26. Janis Gravitas (No. 4 Cottage, Baldinnes) poses by tractor in which he goes shopping..
  27. Bett Boyd (Nethermuir, Lower Granco) and daughter Lesley Boyd (7 Kirk Wynd) at Dunning Parish Church midsummer fete.
  28. Dunning Hair Centre. Margaret Graham (Harlaw, Lower Granco) has hair styled by shop owner Stella Clinton (Luncarty)
  29. Annual match men vs. women at Dunning Bowling Club. Dorothy Wilson (Lynton, Perth Road), playing Dougie Philp (Thorntree Court, Muckhart Road), delivers. In background are Emma McLeish (20 Bridge of Earn Road), Donald Murray (Schoolhouse), Duncan Allan (Alcroft, Newton of Pitcairns)
  30. Adam Stratton (11 Croft Place) hoes garden at Willowbank House
  31. Construction worker John 'Jock' Crow (Pansy Cottage, Thimblerow)


monochrome photo

A young subject of George VI:
John Dunn, a photograph from
the DPHS book "Here come the
Glasgow Keelies!"

Where Were You
When the King Died?

Here are responses
to our Jubilee challenge to members,
asking them to recall the memorable day
when King George VI died.

Alan Kindness: When I left Auchterarder J.S. School in December 1951 I decided to join the merchant navy and see the world. In 1952 I travelled to Norfolk to enrol as a student in the Prince of Wales Sea Training School on a course lasting some 4 months.

Various duties and skills were learned, one of which was to undertake a spell normally of a week's duration as a 'side boy' (naval jargon for 'receptionist'). The duties were in the main: to hoist the Red Ensign at 8 am (sunrise) and lower it again at 6 pm (sunset). In between times the logbook had to be maintained, recording such things as visitors and telephone calls, and the ship's bell had to be rung every half hour. It was the one and only time one worked in full dress uniform.

It was a cardinal sin to look idle and it was therefore necessary to look busy. I used the time to write letters home to my mother, to Dougie Philp's wife Nan (Nan was a land girl at Broadleys when we arrived there in 1943 and I immediately adopted her as my 'big sister') and also to Will Edment's daughter Mary!!

It so happened that I was 'side boy' on the 6th February 1952. I recall being summoned to the commander's office and being ordered to "muster the hands to the flag", no reason being given at that time.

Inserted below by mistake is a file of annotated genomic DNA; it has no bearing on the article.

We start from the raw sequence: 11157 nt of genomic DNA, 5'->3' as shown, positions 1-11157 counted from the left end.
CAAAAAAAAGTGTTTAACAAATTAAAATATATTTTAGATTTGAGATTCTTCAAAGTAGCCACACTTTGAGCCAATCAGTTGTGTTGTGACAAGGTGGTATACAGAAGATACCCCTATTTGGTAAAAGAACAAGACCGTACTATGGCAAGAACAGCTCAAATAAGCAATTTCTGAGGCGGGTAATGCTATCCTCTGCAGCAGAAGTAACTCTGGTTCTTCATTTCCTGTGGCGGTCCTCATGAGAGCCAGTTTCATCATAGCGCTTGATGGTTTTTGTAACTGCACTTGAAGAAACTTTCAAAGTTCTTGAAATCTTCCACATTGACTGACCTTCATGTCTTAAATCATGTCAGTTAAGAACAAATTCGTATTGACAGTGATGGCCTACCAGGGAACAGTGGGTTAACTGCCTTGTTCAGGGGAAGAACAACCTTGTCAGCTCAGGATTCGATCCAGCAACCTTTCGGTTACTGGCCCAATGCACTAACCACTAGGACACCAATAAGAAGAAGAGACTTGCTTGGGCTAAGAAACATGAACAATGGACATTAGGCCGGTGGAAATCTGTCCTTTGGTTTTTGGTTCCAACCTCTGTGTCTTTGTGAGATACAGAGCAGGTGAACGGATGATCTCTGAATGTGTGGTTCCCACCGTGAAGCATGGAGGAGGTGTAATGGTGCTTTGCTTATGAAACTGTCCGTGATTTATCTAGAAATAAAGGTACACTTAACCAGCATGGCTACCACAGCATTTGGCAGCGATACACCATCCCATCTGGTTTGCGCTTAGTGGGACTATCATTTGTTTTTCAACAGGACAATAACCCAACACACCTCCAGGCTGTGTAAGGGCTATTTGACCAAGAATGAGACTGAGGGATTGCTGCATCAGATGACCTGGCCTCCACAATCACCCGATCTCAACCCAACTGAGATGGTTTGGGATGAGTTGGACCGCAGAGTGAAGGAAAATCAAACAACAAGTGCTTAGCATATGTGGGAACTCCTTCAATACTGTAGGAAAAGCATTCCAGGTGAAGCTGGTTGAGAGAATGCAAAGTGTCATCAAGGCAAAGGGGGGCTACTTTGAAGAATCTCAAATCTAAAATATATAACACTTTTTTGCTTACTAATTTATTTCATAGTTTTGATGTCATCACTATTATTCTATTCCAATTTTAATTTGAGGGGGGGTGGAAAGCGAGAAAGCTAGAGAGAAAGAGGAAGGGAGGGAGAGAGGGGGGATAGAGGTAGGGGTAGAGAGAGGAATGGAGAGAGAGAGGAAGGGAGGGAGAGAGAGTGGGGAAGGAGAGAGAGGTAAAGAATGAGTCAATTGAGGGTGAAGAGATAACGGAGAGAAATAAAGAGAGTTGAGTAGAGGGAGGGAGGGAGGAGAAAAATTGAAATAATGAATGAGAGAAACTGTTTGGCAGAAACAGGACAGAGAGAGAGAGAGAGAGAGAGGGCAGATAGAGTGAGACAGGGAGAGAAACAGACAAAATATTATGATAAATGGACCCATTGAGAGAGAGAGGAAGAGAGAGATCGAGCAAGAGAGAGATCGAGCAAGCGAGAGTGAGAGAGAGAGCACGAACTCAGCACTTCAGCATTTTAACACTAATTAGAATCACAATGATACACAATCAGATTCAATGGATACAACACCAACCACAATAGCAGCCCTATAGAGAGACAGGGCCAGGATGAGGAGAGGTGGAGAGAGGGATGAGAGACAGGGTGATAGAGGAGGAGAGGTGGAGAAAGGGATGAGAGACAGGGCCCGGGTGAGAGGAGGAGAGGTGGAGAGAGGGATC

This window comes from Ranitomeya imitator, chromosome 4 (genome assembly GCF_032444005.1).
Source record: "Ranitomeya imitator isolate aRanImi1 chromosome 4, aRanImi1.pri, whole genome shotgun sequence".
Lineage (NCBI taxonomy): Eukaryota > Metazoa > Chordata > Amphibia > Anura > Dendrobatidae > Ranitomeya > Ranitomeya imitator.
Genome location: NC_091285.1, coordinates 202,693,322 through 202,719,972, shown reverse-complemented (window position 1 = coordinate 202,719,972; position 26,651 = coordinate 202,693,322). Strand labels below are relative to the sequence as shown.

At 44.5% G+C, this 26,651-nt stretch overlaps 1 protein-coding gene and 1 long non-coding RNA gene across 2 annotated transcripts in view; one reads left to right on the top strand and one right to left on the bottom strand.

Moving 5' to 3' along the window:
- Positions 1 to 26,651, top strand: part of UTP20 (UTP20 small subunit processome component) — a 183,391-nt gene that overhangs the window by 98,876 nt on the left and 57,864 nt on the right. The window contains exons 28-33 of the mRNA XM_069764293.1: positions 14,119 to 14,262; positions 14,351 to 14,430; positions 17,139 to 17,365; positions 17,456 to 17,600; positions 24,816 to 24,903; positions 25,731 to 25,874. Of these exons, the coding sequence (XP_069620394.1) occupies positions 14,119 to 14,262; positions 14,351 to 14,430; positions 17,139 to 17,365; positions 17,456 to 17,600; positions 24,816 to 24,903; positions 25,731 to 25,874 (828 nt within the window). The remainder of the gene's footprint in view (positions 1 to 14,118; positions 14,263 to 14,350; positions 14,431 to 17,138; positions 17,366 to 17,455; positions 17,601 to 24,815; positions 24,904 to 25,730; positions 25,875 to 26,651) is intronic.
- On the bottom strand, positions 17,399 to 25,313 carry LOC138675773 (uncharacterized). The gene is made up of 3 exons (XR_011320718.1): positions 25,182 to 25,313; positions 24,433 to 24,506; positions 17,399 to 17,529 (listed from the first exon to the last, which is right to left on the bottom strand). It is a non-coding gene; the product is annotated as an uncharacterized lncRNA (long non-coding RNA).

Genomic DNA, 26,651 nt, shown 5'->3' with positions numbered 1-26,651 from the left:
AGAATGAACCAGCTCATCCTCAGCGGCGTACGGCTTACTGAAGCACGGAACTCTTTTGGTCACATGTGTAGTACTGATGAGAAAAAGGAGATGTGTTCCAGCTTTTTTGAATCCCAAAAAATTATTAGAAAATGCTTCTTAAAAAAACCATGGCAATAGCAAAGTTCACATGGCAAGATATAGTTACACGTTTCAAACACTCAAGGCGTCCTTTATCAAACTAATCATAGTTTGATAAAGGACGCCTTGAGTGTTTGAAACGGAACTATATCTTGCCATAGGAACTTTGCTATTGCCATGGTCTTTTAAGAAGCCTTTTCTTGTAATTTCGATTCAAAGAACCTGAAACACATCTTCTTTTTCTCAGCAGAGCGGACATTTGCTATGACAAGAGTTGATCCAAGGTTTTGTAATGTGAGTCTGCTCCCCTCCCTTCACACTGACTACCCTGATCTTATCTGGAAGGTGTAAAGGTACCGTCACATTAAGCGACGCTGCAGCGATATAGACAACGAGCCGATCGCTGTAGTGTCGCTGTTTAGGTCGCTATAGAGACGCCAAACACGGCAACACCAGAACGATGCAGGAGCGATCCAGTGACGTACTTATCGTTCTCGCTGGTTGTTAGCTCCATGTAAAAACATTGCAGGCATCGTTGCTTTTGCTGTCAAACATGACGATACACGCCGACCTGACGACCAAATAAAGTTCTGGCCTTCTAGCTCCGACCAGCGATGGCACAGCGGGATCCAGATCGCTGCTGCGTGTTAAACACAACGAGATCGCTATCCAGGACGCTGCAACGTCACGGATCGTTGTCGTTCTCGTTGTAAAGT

With all hands mustered, the commander then informed us that the king had died, and ordered that the flag be lowered to half mast.

It was then my duty to lower the flag, whilst the chief petty officer sounded the bosun's pipe. I seem to recall that it was a dull, dreich day which added to the sombre occasion.

We all thought that we would be allowed the rest of the day off as a mark of respect - no such luck and it was soon back to our various duties. We didn't even have a day off at the funeral.

I have mused from time to time that the 'side boy' duty served no useful purpose whatsoever when I eventually went seagoing in June 1952. But it did stand me in good stead when I joined General Accident in 1958 after being invalided out of the merchant navy viz always appearing to be busy, writing longwinded letters and watching the clock. The saying "it's an ill wind . . . " etc. etc. somehow springs to mind!

- Alan W. Kindness, Perth

Liz Fletcher: I was nine years old when King George VI died, and I had just undergone the most traumatic experience of my young life.

Food and I were always the best of friends so when I returned from a birthday party complaining of stomach pains, my mother immediately accused me of "making a pig of myself" and despite my denials I was offered no sympathy as I lay writhing in bed.

By the next evening, however, she began to suspect that something really was wrong and telephoned the doctor asking him to call in on his way to the surgery the following morning.

At almost midnight our doctor arrived saying that he couldn't sleep till he saw me as he knew how seldom my mother called him out. He examined me and almost immediately asked for the telephone and I remember him shouting down the phone that it was extremely urgent that an ambulance come immediately. I was much more relieved than scared on hearing this as it proved I really was ill and was not guilty of overeating as charged.